Talking with some locals, of course there is the perspective that the Dutch people are arrogant, condescending, and racist. Locals here are accurately aware that numbers of Dutch people (as well as politicians in the Netherlands) see Curacao as a backwards banana republic headed by incompetent and corrupt politicians. Of course, not every Dutch person feels that way, and many live here and love the way of life and the culture. But locals seem to feel that the Dutch come here to make their money and live their island paradise lives without making any attempt to contribute to the long term human development of the locals on the island. There is a sense among locals that the Dutch refuse to acknowledge or recognize the economic and human exploitation of the past, and that those past exploitations and dependencies were, and still are, systemic. But there is a sense of increasing nationalism and an attempt to assert a Curacaoan identity apart from the Dutch that is here.

“Stop Dutch Apartheid” stickers in Willemstad.

Being black outsider isn’t such a bad thing.  As an outsider to both the locals and the Dutch, I suppose I take a bit of an observer role. But its almost like I can physically feel a deep rooted mistrust and tension between Dutch and local populations here. To me, it is obvious that there is a lack of cultural and physical spaces for meaningful discourse and dialogue between the Dutch and local people. It’s incredible, and a bit tragic that such hostilities and resentment can exist on such a small island, and judging from the impending elections here in Curacao, it is possible that things could get worse.

I will say, that many people find me to be interesting. Again, not many Americans come here, and I think that people, both local and Dutch, appreciate that I took such a risk to come here and learn about the island and about cultures totally different from mine. Plenty have told me that they are interested in my perspective as a non-Dutch and a non-local. I will definitely continue to share my thoughts here so, watch this space!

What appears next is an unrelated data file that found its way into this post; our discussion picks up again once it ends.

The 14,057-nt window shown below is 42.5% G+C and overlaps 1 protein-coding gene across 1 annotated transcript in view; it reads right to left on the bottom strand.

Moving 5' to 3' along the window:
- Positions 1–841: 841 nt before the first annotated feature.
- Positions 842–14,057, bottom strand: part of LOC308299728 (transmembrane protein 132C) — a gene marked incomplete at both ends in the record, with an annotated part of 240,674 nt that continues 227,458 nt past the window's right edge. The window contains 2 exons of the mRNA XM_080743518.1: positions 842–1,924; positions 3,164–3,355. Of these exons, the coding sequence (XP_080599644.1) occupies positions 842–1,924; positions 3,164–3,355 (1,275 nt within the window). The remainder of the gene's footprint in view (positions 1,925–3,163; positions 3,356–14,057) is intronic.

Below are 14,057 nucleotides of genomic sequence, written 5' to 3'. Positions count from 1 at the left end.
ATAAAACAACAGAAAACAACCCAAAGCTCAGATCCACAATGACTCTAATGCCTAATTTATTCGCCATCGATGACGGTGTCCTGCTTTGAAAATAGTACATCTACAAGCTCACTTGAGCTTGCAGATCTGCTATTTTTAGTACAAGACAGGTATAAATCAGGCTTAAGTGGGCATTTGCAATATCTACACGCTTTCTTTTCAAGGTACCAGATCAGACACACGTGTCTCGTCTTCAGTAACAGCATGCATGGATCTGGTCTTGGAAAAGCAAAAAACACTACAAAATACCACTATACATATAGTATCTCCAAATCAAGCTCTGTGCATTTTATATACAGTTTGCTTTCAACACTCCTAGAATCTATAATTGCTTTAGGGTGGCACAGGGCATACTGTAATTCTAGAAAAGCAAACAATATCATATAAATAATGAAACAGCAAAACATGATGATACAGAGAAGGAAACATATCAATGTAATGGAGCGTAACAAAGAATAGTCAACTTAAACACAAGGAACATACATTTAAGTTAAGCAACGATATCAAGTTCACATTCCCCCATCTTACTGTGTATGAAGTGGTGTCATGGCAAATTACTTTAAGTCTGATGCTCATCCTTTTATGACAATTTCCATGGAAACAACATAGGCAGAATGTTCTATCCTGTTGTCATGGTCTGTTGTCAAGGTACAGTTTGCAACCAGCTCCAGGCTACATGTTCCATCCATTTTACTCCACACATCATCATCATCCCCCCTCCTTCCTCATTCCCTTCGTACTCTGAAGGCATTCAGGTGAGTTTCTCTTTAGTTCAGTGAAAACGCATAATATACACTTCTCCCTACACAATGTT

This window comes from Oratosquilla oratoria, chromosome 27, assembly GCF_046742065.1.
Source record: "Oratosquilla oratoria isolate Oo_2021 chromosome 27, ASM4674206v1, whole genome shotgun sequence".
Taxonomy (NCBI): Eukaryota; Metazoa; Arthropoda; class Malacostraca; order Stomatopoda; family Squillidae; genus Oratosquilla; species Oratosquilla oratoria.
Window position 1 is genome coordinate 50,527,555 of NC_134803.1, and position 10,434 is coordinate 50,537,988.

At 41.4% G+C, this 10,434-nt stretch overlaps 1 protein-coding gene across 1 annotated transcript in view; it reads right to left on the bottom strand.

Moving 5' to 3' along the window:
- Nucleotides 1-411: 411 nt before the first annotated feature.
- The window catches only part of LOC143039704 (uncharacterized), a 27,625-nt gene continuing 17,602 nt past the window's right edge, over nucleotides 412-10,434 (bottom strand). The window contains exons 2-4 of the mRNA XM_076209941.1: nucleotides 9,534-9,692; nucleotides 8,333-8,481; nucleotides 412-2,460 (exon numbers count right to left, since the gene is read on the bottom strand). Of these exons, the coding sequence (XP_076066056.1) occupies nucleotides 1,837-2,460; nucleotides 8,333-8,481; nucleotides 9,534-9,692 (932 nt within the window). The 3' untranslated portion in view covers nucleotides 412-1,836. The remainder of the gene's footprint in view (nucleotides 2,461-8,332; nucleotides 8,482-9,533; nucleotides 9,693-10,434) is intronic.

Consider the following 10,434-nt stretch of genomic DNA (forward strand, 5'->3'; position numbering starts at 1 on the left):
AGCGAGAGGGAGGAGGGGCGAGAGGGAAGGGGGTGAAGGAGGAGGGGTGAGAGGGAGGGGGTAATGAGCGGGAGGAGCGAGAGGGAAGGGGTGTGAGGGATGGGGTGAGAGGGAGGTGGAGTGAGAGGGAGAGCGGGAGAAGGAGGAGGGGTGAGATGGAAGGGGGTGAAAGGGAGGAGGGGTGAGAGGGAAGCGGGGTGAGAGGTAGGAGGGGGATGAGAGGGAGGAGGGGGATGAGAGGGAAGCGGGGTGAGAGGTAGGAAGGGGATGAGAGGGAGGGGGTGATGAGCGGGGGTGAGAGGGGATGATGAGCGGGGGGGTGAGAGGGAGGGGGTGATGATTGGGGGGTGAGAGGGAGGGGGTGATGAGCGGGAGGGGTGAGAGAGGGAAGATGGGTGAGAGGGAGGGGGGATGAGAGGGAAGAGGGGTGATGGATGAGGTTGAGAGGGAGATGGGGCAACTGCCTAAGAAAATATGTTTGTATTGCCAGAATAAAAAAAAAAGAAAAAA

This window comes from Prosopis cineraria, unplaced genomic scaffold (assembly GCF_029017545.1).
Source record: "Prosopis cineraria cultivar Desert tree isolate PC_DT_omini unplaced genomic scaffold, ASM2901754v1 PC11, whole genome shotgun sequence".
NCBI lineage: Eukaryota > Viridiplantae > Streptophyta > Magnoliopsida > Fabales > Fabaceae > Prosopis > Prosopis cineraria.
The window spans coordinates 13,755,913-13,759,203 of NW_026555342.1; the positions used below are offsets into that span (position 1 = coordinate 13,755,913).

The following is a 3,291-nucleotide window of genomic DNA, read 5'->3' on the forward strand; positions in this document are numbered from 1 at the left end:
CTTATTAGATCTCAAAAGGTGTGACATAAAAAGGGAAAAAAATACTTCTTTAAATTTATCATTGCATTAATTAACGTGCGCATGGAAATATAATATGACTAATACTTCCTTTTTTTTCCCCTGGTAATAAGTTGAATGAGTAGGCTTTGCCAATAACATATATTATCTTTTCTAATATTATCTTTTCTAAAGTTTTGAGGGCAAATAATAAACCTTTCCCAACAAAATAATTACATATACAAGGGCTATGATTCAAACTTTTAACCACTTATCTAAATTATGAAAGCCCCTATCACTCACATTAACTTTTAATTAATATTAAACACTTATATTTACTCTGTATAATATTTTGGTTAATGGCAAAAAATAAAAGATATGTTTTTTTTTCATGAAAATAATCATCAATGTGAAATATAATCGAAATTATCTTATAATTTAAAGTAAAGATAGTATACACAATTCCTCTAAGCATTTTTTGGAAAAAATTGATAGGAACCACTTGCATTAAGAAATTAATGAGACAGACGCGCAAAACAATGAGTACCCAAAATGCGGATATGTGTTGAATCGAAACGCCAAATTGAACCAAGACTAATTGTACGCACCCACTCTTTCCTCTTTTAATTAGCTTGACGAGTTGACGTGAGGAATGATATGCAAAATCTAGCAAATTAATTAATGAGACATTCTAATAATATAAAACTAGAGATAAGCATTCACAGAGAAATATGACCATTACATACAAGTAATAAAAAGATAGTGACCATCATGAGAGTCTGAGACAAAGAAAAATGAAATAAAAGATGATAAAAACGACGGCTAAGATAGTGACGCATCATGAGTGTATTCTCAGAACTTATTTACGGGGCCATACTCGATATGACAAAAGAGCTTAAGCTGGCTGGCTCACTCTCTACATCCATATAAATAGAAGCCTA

So far, so good in Curacao!

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25 responses to On Being an Outsider in Curacao

  1. 

    good read! good luck on your journey.

  2. 

    I enjoyed reading your blog, hope to read more soon because it is interesting to look at Curacao from your persepctive. keep up the good work.

  3. 

    first off ‘yu di Korsou’ i feel that can never be a dutch person..many persons come to this island and fall in love with it,then from a guess the want to make it home then they want to change all sorts of things and speak bad of the local who are the true owners of the land since slavery is over without realising that what they fell in love with or what made them actually stayed is not what they want differently but those things and system they came and meet.As an outsider aswell,i dont understand why so many dutch persons are so fronted about curacao,their culture,way of living,language,what they eat or how punctual they are,they should care less and spend more time in their land instead.

  4. 

    Thank you for THIS: …”But locals seem to feel that the Dutch come here to make their money and live their island paradise lives without making any attempt to contribute to the long term human development of the locals on the island. There is a sense among locals that the Dutch refuse to acknowledge or recognize the economic and human exploitation of the past, and that those past exploitations and dependencies were, and still are, systemic.”

    Dutch governmental decolonization has been failing since 1954 but Dutch economic and financial decolonization has never ever started. Hiring YDK (Yu di Korsou) and paying taxes is not enough. Ownership is what counts and brings real social change.

  5. 
    Kevin Chevalier May 4, 2013 at 12:31 PM

    Hi, my wife and I, and two small children are contemplating a move to Curacao. She has dual Canadian/Dutch citizenship and I have Canadian. She could work as soon as she finds a job and I am not sure but because I am her spouse I believe it would be possible for me to begin work immediately as well, but I am not sure. Now just to strangers from North American Civilization, is there any reason why you would advise against moving to Curacao? We are both essentially Canadians, my wife cannot speak Dutch anymore. Is there an inexpensive way to get to Venezuela or other places? A ferry or planes? We do like to travel and the island is small. We live in a small city now and prefer small communities. Thanks and I hope we can get your thoughts or advice.

  6. 

    Hi,

    I really enjoyed reading your post. I am also new to Curacao and speak english. I have learnt a little papiamento but not too much dutch as yet. I am finding it very difficult to find a job on the island that does not require me to speak Dutch. What was your experience like job hunting?

    Regards,
    Lissa

    • 

      Hi Lissa,